by Kevin Zimmerman | March 9, 2017 2:18 pm
To say “As goes Sikorsky, so goes Prestige Industrial Finishing Co.” is not entirely accurate.
But those at the Shelton company, which provides powder coating and military specification painting services for a number of high-profile clients — including Sikorsky Aircraft — admit they were relieved when the state announced in September that it had swung a deal to keep the Stratford manufacturer in Connecticut through at least 2032.
“That was such a relief,” Prestige President and CEO Michele Proto told the Business Journal. “It would have been devastating for us if Sikorsky hadn’t stayed here.”
“We didn’t realize how close they came to leaving — nobody did,” added Michael J. Osso, Proto’s nephew and Prestige’s vice president of operations. “Their leaving would have been like an atomic bomb going off.”
Sikorsky has been a Prestige client from the firm’s beginnings in 1981, when Ernest Osso left Stratford’s Contract Plating and with his wife, the former Josephine Proto, started Prestige, which today occupies 15,000 square feet at 511 River Road.
That “Osso” and “Proto” keep coming up is no coincidence: Of the company’s 25 employees, eight belong to the same family, including a third generation that will take over operations when Michele and her stepbrother Prestige Vice President Jim Osso, retire. The pair — the second generation of the family to run Prestige — are two of the eight children who were brought together when their respective parents, Josephine and Ernest, married after each was widowed.
“We were the Brady Bunch,” Michele deadpanned.
Michele and Jim were quick to point out that no timeline for that succession has been formalized, which appears to be just fine with Shelly’s daughter, Office Manager Lauren DeBenedictis, whose husband Anthony is also a part of the business.
Other family members include Robert Osso, painter; Mike Proto, business development; and Ralph Proto, shipping and receiving.
“The business is doing extremely well right now after a couple of pretty lean years,” DeBenedictis said. “And while we treat all of our employees like family — we have almost no turnover, because people stay with us for 10, 15, 20 years — the fact that there are so many of us here who are family can make for a pretty interesting work environment.”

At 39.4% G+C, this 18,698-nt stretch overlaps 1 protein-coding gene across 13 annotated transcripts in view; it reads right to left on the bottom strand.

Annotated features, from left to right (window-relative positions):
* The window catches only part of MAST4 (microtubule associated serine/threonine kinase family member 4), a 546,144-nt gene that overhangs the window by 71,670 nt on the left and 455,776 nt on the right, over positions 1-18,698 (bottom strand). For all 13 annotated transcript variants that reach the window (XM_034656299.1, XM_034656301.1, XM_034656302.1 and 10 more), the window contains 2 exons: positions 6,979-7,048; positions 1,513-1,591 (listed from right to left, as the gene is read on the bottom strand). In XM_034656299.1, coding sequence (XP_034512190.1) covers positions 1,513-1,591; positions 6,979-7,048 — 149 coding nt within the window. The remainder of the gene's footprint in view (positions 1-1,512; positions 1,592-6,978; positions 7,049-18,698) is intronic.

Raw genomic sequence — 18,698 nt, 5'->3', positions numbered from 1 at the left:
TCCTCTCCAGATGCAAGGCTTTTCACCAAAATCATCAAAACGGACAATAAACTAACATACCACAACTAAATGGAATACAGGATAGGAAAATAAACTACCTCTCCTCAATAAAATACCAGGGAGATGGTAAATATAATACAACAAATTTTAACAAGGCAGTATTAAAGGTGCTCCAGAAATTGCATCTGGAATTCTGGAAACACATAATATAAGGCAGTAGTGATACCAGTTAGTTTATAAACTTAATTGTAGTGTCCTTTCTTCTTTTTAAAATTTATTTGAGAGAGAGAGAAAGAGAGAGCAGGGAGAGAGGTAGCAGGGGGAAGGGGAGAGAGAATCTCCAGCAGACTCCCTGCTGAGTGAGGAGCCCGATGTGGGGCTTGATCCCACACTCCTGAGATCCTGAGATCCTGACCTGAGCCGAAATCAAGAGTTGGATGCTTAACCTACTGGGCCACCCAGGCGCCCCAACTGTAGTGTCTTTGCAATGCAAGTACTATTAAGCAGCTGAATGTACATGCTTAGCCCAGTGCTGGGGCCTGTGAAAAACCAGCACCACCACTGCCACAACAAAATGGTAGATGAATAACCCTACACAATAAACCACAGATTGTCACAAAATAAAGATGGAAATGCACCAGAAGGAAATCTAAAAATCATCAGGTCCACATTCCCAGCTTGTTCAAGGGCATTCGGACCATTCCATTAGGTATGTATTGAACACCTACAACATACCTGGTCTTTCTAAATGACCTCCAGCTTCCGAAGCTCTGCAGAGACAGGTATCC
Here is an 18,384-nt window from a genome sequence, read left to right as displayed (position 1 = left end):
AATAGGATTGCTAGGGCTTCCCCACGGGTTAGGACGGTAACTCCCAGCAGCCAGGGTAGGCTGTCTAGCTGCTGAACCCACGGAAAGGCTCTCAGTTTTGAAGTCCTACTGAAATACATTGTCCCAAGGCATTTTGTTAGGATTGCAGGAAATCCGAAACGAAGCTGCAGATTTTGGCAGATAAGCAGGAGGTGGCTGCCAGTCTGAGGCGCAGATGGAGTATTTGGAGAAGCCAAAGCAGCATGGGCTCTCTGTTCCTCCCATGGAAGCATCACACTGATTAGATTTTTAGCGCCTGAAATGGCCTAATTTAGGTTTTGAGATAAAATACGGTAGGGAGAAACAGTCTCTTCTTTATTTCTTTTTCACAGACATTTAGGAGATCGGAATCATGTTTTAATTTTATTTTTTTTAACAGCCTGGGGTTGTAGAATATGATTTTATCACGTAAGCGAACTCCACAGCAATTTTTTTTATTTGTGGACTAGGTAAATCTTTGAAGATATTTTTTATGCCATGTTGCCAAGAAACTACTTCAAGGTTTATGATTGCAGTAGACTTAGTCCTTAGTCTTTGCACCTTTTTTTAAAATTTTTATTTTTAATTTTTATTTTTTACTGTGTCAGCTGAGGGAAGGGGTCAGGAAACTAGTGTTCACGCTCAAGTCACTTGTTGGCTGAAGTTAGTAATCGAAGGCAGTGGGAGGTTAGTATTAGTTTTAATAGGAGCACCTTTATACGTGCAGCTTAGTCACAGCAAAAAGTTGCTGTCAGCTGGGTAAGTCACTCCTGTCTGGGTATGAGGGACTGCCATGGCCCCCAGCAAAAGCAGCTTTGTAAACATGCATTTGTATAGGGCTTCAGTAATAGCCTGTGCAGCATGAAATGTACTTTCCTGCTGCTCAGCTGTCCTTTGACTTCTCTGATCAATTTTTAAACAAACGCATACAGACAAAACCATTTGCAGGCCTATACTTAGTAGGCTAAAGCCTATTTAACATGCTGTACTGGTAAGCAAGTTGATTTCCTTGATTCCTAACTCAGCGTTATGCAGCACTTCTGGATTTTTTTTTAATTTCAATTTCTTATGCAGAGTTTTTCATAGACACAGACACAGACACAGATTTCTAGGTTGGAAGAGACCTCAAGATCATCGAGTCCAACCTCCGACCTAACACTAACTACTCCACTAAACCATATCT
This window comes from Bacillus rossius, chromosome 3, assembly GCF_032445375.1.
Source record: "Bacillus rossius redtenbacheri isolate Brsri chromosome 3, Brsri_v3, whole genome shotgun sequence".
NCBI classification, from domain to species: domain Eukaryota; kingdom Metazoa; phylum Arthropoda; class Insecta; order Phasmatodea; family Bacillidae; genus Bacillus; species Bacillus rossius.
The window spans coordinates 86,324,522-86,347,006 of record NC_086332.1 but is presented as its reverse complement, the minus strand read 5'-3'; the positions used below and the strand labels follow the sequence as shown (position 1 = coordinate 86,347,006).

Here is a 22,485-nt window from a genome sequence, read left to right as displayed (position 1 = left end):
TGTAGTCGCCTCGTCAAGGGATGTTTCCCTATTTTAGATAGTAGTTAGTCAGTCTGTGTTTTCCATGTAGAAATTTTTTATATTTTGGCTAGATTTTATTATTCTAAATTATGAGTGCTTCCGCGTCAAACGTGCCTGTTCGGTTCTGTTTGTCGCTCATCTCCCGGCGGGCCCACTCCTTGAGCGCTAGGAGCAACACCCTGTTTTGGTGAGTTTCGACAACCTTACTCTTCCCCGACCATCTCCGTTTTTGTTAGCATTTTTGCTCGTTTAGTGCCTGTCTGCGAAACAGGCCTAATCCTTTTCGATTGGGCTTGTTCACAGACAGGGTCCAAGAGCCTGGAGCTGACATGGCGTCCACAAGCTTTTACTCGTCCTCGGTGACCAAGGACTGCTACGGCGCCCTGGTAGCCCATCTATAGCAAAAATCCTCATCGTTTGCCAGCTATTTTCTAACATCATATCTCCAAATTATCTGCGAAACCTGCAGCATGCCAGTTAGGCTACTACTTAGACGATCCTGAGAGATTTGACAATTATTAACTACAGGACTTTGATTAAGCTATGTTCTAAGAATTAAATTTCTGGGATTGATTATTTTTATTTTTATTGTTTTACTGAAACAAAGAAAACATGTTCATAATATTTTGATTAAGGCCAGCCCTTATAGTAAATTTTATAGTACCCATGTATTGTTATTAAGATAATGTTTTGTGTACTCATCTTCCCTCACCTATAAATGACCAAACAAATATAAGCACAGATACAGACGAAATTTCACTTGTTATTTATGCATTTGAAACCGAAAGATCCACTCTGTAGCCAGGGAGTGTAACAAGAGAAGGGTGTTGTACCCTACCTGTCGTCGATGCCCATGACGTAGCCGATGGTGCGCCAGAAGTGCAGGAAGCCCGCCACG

The various Ossos, Protos and DeBenedictises said that no particular pressure is brought to bear upon family members to join Prestige — but note that once a commitment is made, business trumps personal relationships.
“It’s a hard separation between business and family, and I learned that quickly after beginning here shortly after I left college,” Michael Osso said. “Having a work environment with so many family members means you have to flick the switch pretty quickly sometimes.”
Jim quipped that instances of pulling rank can occur “almost every day,” which has helped Prestige maintain its reputation in the commercial, industrial, and military aerospace industries that it serves.
For all that, Michele said, “We still spend all the holidays together.”
As for the business itself, DeBenedictis said that about 90 percent comes from Sikorsky and its sub-tier suppliers. At Prestige, painting is done on parts large and small. “We paint everything from the smallest shim to exterior skins, gear housings and swashplates for a variety of aircraft,” she said.
The company takes particular pride in its custom masking operations. Masking is employed in metal finishing operations where only a specifically defined area of the surface of a part is exposed to a process. It is done by working from a blueprint, an exact description on a purchase order or other documentation that lists the specifications for masking.
The Prestige personnel said that most of their business has come by word-of-mouth; Sikorsky suggested the company to U.S. Sen. Chris Murphy when he was looking to visit a firm working within the industrial and aerospace industries. Murphy toured the facility last November and the attendant press coverage was appreciated, Michele said.
Michael said that word-of-mouth about the company has traveled across the country, noting that he had recently fielded an inquiry from Missouri. Given Prestige’s lack of billboards or national advertising, he said, such recommendations are invaluable to the company’s bottom line.
Along with the good news about Sikorsky staying in the state, the company is taking heart from the new administration’s announced plans to increase military spending by $54 billion.
“We’re very optimistic about the future and look forward to what the third generation will bring to Prestige Industrial Finishing,” Michele said.
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